Also called Tomatoes Caprese with nearly an equal frequency. This simple but delightful dish is of Italian origin--specifically, Neapolitan cuisine from the island of Capri. It's delightful anytime, but makes an especially wonderful lunch during the hot summer months.

Large tomatoes, generally one for every one to two people. Vine-ripened are of course the best. Beefsteak varities work nicely, but any large tomato works. Do not use roma tomatoes unless you are desperate.
Mozzarella. GOOD mozzarella, the soft, moist, non-plasticky kind. Mozzarella di bufala (buffalo mozzarella) is ideal, but any quality cow's milk variety works well too. Preferably, the ball of cheese will be about the same size as your tomato. Never, EVER use cheesesticks. I will hurt you.
Basil. Ideally fresh, yard-grown basil. Dried basil can be used in a pinch.
Quality olive oil OR basalmic vinegar OR a nice vinaigrette. (You can make your own merely by whisking the oil and vinegar together, or you can buy one.)

Slice the tomatoes, good-sized rounds. Don't use either end of the tomato, save these pieces for a salad or something. You can peel the tomatoes if you choose but it's not at all necessary. Top tomato lightly with salt and/or pepper if desired.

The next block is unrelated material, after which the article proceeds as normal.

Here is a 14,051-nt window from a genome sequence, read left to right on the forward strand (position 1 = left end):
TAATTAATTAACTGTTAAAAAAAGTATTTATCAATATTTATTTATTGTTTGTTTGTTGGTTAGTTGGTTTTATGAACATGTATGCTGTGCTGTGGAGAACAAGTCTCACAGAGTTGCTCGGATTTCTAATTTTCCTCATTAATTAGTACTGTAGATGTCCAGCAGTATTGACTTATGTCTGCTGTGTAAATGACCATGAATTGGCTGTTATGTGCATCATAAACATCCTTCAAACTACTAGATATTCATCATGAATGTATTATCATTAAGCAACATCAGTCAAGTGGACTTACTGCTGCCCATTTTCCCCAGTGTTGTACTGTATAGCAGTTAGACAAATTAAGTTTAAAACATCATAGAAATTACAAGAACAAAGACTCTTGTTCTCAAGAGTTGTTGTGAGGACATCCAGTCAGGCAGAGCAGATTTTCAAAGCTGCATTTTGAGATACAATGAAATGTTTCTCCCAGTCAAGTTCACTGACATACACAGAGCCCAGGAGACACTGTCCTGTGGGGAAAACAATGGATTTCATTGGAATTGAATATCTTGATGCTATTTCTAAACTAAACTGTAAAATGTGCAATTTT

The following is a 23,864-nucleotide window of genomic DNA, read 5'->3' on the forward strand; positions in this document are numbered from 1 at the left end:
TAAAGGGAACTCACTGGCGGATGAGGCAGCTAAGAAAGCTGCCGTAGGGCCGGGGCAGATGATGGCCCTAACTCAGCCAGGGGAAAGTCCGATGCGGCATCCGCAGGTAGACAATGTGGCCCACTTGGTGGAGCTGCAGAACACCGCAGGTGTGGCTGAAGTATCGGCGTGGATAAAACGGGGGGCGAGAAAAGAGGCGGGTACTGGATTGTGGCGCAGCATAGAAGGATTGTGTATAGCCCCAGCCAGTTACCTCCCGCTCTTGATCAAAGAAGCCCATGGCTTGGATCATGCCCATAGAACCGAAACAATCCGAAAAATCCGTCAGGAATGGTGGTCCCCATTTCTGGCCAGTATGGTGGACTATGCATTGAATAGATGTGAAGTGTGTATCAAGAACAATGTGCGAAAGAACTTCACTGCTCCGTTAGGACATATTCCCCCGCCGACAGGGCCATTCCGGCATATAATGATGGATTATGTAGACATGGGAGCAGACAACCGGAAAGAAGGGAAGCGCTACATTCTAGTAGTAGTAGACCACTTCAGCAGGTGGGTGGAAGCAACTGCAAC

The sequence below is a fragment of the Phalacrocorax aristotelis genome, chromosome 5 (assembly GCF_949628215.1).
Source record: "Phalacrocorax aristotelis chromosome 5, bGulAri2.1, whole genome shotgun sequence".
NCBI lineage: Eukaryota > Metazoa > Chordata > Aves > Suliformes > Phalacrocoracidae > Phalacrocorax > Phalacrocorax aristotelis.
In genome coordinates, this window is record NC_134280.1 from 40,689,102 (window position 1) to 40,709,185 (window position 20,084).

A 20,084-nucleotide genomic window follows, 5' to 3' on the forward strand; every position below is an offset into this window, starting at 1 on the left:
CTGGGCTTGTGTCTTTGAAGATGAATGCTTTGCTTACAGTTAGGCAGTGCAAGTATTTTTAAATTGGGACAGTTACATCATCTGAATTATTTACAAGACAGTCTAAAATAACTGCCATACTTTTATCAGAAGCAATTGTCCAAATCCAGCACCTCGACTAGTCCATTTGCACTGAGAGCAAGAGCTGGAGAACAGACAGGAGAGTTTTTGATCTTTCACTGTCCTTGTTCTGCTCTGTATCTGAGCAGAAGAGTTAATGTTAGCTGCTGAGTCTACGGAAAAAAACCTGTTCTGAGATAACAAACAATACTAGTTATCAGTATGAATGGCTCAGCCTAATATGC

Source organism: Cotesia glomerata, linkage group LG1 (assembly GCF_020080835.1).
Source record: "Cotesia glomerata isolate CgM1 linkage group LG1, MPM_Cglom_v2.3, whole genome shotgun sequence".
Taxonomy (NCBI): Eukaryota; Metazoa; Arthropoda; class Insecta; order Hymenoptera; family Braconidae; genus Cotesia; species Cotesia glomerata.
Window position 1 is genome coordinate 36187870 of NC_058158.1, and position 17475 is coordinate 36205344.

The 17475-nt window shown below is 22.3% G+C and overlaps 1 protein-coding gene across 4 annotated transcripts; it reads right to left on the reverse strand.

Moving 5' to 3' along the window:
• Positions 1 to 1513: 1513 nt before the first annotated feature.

Place basil leaf (large full leaf) on top of tomato slice.

Cut cheese in similarly-sized rounds. Place on top of basil leaf.

Top the whole assembly with your choice of oil/vinegar/oil and vinegar immediately before serving. You can garnish with shreds of basil leaf if so desired. Salt and/or pepper to taste.


Some people only top this dish with shredded basil and do not place a leaf between the cheese and tomato.
Some prefer to use arugula (which is an Italian plant reminiscent of half spinach half lettuce) between/on top of the dish instead of basil. It's claimed by some that the "traditional" dish is served ONLY with olive oil and it's nearly a sin to add the vinegar to the mix.

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